The party system has eroded—make that “trampled”—the separation of powers by establishing links of loyalty between the branches where competition was supposed to take place. The Democratic member of Congress who stands up for the institution against the incursions of a Democratic President, or the Republican who does the same, is vanishingly rare. (Democratic Senator Tim Kaine of Virginia is an exception; whether he would stay one if he entered the executive branch as Vice President remains to be seen.)
- Should the President faithfully execute the laws when he or she disagrees with them? Under what circumstances should a President decline to execute a law?
Article II calls on the President to execute the laws faithfully. To refuse out of a conviction that a law is unconstitutional may be one protection for the separation of powers and, arguably, for constitutional liberty. But refusal is not, at a minimum, supposed to be a tool of policymaking convenience. It has become one. Would the candidates vow to limit such refusals to enforce the law to extraordinary instances—those in which they hold a constitutional objection—or are more DACAs in our future?
- Should the President give force to a Supreme Court decision with which he or she disagrees? Under what circumstances should he or she decline to?
The regnant constitutional morality is one of presidential subservience to the Supreme Court. Yet Federalist 78 says one reason not to worry about an abusive court is that it will need executive enforcement to impose its rulings; clearly Publius contemplated scenarios in which such enforcement would not occur. This entails the virtue of prudence, particularly the dimension of it that can distinguish the ordinary from the extraordinary. How would the one be distinguished from the other?
- Under what circumstances do you think you would need a declaration of war from Congress in order to pursue a military strategy?
Congress’ authority to declare war is surely triggered somewhere on the murky spectrum between the Tripoli pirates and the invasion of Iraq. Where? Do you view yourself as “the decider” on such issues or do you agree with Madison that it would be a conflict of interest for Presidents who acquire the glory of war also to possess the authority to start it?
- One of the men you hope to succeed, Abraham Lincoln, said the greatest danger to American liberty would be the pursuit of glory in times that did not require it. Do we live in times that require presidential glory? If so, what is the role of the President today? If not, how would you accommodate yourself to a modest role for the office?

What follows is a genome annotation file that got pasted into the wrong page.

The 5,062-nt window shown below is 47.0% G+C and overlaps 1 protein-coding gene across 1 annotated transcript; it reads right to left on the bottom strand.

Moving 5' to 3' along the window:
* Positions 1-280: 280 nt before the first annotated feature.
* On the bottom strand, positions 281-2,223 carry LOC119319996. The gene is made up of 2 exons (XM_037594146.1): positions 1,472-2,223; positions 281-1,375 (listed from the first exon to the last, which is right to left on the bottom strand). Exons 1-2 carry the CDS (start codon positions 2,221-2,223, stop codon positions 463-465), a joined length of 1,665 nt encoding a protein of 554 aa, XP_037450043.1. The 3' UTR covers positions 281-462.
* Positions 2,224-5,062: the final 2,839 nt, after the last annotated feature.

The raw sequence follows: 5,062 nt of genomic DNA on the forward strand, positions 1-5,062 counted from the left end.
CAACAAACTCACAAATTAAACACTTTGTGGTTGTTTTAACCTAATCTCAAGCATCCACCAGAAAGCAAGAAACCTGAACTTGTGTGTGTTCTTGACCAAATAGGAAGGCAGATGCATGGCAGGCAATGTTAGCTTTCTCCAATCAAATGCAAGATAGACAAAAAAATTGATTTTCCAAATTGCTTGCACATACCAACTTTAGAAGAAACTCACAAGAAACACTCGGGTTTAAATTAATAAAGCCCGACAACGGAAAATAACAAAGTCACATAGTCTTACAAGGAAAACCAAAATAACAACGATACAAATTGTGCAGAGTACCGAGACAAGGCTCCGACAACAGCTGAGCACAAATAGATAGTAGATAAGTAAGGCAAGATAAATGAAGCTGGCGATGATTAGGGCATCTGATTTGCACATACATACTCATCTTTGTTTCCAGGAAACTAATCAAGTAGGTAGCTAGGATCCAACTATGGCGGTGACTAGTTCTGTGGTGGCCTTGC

It is the unique conceit of Presidents, surrounded by the accoutrements of power, always to assume the largeness of the moments they stand astride. Citizens sometimes suffer from a similar inflation of historical importance. The news media, who neither sell papers nor attract viewers by putting matters in perspective, inflame the dynamic. Most historians, meanwhile, rate Presidents according to the speed at which they achieved change, not whether they calibrated the change to need.
It so happens that some moments are not large, but ordinary. Many fall somewhere between crisis and calm. How would the candidates rate our historical moment, and their role in it? (Hint: Donald Trump and Hillary Clinton have shown a proclivity for the first-person singular that is remarkable even by the standards of the contemporary presidency.)
- Historians often rate as successful those Presidents who preserved or augmented the authority of the office. Can you think of any ways that presidential authority should in fact be cut back?
The office of Chief Executive is swollen beyond all constitutional proportions. Comes now Donald Trump, who acknowledges its growth but promises to put executive orders to better use. “I won’t refuse it. I’m going to do a lot of things,” he said. “But I’m going to use them much better and they’re going to serve a much better purpose than [Barack Obama’s] done.” And this: “You know, the great thing about executive orders is that I don’t have to go back to Congress.” Similarly, Hillary Clinton says that “if Congress won’t act,” she will “ask the Treasury Department” to close corporate tax loopholes. She also pledges to restrict access to guns executively if necessary: “I want to work with Congress, but I will look at ways as President.”
Are there any respects in which they want the office to get smaller? That is perhaps a rhetorical question. If so, it would in itself be the most revealing—and depressing—of the lot.